Women in the labour movement
There is certainly a shortage of women active in the labour movement and its workers’ parties, but again and again when it matters the most – when it is a question of putting food on the table and there are tangible results to be gained – women come out en masse. The early liberal feminists (the famous suffragettes) fought for the legal rights of women to participate in politics and to work outside the home. But there was a clear division between the workers’ wing, who sang the Red Flag at meetings and saw these legal rights as a stepping stone, and the liberal wing, who were oblivious to the fact that working women have always been working both inside and outside the home. To the bourgeois liberal elements, participating in politics and working outside the home simply meant hiring working class women to do domestic work and raise their children for them – this was easy enough.
There are fewer women than men in politics, not because we’re intimidated and can’t stomach it, but because we are busy doing a million and one tasks that class society expects but will not and cannot pay for. This material explanation for participation or non-participation in politics is even clearer if we look at it in class terms. It’s the working class that collectively has the power to change society, but this is also the class that has little time to participate in the party and trade unions especially when the activities of these organisations are frighteningly lacking in tangible results. When they work eight to twelve hard hours a day for the boss, working class women and men will spend what little spare time they have with their family and friends, and resting in front of the television, rather than going to a union or party meeting. The majority of people active in parliamentary and trade union politics during non-revolutionary periods tend to be petty bourgeois students, youth, and union bureaucrats and members with higher paid jobs. The mass of the working class remains generally unrepresented until they have a concrete reason to get active, and then they enter political activity and begin the task of winning back their traditional mass organisations. This is the process that we see again and again in times of revolution, and working class women play a decisive role in this.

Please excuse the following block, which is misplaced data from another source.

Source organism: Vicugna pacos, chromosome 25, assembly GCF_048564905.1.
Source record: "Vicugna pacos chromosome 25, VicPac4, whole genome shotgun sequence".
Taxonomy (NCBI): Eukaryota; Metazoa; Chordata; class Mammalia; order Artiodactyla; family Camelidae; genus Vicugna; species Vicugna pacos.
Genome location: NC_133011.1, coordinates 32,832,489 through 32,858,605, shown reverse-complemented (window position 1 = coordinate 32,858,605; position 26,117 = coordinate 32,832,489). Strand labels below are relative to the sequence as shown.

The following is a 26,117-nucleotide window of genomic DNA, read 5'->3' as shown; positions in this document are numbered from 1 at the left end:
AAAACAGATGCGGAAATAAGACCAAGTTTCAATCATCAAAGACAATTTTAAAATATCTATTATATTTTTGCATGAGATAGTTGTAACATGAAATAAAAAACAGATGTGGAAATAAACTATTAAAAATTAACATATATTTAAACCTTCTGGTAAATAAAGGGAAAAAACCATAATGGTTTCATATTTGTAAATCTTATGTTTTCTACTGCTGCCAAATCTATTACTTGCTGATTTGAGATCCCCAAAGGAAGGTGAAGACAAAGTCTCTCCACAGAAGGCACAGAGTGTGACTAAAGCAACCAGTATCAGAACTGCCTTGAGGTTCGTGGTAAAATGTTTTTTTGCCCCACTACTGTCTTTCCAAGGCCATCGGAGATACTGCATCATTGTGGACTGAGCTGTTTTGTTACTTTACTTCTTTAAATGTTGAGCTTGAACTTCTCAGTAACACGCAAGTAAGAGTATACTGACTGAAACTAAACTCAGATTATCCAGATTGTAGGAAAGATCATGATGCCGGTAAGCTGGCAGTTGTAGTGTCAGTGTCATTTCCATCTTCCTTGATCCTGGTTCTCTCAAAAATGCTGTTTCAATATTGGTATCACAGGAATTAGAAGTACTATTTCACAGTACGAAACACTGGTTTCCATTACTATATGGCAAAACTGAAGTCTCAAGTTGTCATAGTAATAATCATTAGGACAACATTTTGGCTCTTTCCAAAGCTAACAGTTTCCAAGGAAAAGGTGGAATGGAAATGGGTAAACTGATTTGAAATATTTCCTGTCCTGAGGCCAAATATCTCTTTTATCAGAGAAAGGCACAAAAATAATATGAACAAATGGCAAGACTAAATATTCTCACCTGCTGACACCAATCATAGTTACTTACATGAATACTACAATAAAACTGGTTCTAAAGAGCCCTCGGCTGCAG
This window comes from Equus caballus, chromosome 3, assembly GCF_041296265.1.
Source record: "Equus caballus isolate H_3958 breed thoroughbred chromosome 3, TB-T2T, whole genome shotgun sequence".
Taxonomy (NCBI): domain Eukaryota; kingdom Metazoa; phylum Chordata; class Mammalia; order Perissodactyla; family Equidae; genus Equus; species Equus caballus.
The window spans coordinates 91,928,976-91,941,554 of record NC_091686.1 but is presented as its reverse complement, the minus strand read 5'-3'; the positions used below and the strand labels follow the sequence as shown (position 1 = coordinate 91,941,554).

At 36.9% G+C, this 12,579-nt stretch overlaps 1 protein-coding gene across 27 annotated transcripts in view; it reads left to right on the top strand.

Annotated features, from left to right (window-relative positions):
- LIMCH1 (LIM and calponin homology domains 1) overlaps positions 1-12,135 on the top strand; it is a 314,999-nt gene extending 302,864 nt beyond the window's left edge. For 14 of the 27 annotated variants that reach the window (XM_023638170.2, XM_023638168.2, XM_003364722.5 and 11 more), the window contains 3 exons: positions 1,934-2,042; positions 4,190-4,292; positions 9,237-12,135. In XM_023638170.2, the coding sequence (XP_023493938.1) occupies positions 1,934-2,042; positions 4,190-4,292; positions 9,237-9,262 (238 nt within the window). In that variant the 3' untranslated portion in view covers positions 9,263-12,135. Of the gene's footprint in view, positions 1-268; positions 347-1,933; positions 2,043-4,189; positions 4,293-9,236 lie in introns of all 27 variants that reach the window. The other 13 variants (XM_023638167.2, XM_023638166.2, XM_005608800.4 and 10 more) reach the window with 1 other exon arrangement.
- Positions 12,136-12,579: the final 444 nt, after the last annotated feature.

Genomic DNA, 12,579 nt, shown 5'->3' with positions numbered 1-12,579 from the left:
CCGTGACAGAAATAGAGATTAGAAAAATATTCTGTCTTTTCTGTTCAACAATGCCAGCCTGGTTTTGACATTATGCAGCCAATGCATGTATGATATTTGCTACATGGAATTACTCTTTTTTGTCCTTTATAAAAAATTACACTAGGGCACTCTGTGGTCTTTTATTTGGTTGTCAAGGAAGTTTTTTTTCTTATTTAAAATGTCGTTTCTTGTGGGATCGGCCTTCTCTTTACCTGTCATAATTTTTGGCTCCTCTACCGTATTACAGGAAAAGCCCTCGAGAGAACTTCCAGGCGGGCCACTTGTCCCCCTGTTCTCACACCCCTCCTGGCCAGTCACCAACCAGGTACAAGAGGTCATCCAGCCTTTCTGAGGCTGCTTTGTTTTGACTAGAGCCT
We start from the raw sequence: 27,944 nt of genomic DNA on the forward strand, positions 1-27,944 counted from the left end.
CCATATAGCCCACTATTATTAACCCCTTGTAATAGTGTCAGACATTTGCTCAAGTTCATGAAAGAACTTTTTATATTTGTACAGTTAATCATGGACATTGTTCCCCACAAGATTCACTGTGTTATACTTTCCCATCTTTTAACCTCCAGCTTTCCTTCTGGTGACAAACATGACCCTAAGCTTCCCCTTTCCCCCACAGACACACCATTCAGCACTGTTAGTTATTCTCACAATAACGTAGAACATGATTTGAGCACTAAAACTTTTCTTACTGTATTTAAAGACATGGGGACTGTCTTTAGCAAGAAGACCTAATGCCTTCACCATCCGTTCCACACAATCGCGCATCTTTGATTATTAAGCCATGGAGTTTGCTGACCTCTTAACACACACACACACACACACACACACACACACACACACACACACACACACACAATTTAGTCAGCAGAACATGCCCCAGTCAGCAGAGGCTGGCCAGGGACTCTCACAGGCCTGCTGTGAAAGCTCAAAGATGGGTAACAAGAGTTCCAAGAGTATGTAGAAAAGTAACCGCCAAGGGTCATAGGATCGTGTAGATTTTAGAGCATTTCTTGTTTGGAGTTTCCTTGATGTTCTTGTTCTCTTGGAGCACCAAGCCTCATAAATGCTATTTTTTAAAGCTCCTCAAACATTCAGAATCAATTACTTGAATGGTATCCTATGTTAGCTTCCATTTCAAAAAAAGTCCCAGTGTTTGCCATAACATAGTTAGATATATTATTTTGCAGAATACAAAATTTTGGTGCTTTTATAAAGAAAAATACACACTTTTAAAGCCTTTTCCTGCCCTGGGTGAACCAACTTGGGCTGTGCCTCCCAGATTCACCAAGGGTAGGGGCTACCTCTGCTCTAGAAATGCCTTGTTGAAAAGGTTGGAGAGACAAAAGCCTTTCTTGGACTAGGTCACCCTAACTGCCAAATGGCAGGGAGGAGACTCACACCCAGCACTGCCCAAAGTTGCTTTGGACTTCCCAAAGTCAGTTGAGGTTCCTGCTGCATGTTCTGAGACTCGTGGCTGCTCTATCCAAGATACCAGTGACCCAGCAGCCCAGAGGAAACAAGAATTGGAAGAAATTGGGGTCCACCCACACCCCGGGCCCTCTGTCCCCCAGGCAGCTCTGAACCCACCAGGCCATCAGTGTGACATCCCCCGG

Where does inequality come from?
Academic feminists blame inequality (not just sexism, but also racism and all kinds of prejudice) on some abstract, supposedly innate force called patriarchy that pits white men as a homogenous and equally advantaged group against anyone in society who is not a white man. This argument simply doesn’t add up. Certainly, under capitalism, the majority of ruling class exploiters are white men. And there is no doubt that working class women are doubly oppressed, and that a good number of people of colour, ethnic minorities and people with disabilities are among the lowest ranks of the working class and poor. But to explain this inequality along the lines of gender and skin colour alone does not account for the fact that working class women of all ethnicities have more in common with their working class brothers than they do with Margaret Thatcher or Condoleeza Rice. And this is an oversight that’s deliberately maintained. “Divide and rule” isn’t just a strategy for winning at a game of RISK; it’s a strategy used again and again by the ruling class to distract from the real issue, the real enemy – that is, capitalism.